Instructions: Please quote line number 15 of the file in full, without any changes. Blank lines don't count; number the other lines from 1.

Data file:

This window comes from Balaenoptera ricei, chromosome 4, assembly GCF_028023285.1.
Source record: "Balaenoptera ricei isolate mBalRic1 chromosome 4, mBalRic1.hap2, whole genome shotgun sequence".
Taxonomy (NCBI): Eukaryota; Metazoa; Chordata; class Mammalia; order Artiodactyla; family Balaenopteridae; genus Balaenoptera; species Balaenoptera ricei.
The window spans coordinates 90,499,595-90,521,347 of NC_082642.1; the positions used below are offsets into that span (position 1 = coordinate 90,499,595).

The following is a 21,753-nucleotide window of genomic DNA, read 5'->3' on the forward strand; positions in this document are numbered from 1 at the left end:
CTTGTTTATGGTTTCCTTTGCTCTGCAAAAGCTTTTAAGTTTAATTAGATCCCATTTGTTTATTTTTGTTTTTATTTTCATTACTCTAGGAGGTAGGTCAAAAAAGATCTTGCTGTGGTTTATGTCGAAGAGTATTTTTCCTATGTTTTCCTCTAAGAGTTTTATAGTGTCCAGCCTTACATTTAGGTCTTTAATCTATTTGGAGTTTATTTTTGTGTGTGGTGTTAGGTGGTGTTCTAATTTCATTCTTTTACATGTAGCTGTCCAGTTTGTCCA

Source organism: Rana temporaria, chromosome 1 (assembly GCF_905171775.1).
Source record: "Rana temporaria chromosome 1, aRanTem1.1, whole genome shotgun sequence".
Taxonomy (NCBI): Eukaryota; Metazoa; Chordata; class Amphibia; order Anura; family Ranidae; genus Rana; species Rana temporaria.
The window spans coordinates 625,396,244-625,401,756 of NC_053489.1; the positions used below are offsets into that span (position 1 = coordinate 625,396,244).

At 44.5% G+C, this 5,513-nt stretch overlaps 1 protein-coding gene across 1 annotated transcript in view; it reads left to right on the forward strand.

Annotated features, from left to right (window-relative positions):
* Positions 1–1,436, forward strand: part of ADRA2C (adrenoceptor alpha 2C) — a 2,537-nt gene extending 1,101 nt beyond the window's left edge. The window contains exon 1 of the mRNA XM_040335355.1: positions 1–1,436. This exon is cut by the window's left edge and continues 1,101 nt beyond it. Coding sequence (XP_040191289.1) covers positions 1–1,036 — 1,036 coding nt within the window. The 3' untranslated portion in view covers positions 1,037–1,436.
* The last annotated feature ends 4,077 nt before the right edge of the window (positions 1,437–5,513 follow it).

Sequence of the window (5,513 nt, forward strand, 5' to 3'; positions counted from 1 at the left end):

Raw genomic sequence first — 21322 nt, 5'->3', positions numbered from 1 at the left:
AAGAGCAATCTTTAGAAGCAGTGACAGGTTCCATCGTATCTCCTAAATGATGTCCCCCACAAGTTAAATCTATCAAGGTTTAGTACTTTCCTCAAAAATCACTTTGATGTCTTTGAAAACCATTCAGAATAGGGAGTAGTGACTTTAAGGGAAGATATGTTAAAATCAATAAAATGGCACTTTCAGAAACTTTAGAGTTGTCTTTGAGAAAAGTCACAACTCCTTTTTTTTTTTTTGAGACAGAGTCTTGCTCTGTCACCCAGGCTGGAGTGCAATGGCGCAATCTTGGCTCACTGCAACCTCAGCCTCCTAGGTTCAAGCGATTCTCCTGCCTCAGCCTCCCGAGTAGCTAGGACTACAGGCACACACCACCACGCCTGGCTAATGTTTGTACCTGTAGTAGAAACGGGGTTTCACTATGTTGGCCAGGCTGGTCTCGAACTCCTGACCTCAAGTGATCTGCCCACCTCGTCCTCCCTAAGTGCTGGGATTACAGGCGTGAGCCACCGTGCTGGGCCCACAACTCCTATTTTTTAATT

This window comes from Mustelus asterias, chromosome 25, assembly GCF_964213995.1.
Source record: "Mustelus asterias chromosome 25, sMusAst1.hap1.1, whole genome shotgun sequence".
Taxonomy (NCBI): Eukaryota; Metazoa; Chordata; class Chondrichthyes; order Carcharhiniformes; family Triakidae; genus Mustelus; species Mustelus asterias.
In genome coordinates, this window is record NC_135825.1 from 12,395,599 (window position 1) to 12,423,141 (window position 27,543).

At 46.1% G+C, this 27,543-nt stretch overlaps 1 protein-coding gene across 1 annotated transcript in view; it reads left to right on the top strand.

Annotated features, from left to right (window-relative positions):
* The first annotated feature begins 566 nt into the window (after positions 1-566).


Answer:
Sequence of the window (5,513 nt, forward strand, 5' to 3'; positions counted from 1 at the left end):